2014-15 Canada-China Business Forum Magazine - Page 62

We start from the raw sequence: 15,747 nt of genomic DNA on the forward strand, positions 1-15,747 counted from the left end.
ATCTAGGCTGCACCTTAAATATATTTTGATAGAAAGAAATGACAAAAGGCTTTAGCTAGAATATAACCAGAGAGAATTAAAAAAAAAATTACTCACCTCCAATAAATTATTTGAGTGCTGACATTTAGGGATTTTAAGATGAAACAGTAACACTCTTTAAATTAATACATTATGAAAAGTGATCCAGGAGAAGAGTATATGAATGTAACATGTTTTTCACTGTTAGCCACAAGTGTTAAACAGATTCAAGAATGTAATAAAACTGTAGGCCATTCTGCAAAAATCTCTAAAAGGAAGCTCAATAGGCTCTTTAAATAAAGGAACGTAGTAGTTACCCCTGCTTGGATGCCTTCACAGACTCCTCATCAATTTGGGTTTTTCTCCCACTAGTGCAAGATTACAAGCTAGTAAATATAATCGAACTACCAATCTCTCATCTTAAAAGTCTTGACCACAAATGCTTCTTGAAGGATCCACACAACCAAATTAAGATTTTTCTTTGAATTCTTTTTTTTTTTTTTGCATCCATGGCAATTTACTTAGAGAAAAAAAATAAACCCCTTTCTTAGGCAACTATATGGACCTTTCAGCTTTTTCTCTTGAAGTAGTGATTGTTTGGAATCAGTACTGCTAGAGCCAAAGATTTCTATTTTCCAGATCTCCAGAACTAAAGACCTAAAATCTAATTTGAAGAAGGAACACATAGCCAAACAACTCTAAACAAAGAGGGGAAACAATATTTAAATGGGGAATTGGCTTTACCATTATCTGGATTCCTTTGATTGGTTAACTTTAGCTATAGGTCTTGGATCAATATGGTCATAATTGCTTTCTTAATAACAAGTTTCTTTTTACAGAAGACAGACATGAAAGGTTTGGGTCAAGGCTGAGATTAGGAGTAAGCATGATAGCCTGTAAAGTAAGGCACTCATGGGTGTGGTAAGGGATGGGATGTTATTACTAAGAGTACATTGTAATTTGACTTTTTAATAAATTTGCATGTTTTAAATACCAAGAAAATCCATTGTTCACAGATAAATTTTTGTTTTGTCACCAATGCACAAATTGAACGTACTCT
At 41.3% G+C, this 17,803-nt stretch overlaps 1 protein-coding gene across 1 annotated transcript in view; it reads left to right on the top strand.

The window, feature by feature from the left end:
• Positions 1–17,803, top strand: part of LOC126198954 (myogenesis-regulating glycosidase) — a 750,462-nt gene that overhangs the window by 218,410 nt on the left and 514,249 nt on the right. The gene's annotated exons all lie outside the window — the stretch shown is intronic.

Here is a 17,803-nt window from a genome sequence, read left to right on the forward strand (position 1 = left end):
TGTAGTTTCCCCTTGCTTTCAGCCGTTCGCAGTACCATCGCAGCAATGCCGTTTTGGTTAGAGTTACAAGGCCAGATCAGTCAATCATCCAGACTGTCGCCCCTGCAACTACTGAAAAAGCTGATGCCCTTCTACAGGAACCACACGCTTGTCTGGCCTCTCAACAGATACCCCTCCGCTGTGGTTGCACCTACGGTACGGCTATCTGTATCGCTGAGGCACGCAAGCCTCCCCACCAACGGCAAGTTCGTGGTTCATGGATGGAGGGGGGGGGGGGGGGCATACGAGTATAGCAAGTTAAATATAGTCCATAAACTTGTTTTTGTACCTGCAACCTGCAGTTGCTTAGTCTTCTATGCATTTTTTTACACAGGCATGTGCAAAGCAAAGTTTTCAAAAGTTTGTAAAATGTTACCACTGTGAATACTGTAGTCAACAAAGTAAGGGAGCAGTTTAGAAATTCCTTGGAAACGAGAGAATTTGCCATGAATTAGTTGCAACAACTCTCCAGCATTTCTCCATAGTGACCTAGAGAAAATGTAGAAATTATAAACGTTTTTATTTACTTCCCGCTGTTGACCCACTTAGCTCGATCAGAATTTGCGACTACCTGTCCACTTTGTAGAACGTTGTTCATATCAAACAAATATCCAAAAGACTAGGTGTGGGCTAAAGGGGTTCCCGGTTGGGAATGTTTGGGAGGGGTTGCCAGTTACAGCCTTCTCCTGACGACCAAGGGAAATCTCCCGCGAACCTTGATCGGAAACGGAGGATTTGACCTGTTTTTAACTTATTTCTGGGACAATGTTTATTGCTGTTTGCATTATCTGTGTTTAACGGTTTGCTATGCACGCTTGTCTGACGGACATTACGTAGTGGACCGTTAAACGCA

CHINA’S URBANIZATION IN CONTEXT What’s in Store for Canadian Companies Over the past few years, endless accounts of China’s urban transition have filled headlines and topped bestseller lists. The numbers support a tale of unprecedented social and economic change. In 1978, at the outset of market reforms, China’s urban population stood at 17.9 per cent of the total population. By the end of 2012 it had grown to 52.6 per cent of the total population, representing a 35 per cent increase in just over three decades. by JESSICA WILCZAK T his March, China’s leaders revealed a new national urbanization plan that would move another 100 million people into cities by 2020. The announcement comes after three decades of headlinegrabbing growth. China’s urban population grew by 500 million – from under 20 per cent of total population in 1978 to 52.6 per cent by the end of 2012. The Chinese government wants to raise this figure to 60 per cent over the next six years through a combination of infrastructure investment, social policy reform and changes in local government financing. testing/Shutterstock Although this seems like a shocking leap, Japan and South Korea went through similar jumps after the Second World War. South Korea’s urban population jumped by 50 per cent between 1960 and 1990. In absolute terms, China now has the world’s largest urban population at over 600 million. But as a proportion of China’s total population, 52.6 per cent falls far short of the OECD average of 80 per cent in 2013. Furthermore, China’s rate of urbanization has slowed in recent years, leading researchers with the Economist Intelligence Unit to predict that China will not hit the 80 per cent mark until 2080. 61 The plan also represents a new positive approach to cities. Since the Mao era, the Central government has tried to control population movement through household registrations or hukou that tie every family to a fixed place of residence and an agricultural or non-agricultural status. This system has helped prevent the growth of urban slums in Chinese cities. At the So what makes the National NewType Urbanization Plan (2014-2020) different from the more or less unplanned urbanization of the past three decades? First, the plan is meant to generate a significant CANADA CHINA FORUM BUSINESS 2014-2015 ccbc.com same time it has also created a large underclass (estimated at 236 million in 2012) that, lacking an urban hukou, cannot access public services like health care and education. Yet with urban residents earning over three times more than their rural counterparts, the tide of rural migration has proven difficult to stem. The new plan will make China’s urbanization process more inclusive and “humancentred” by increasing th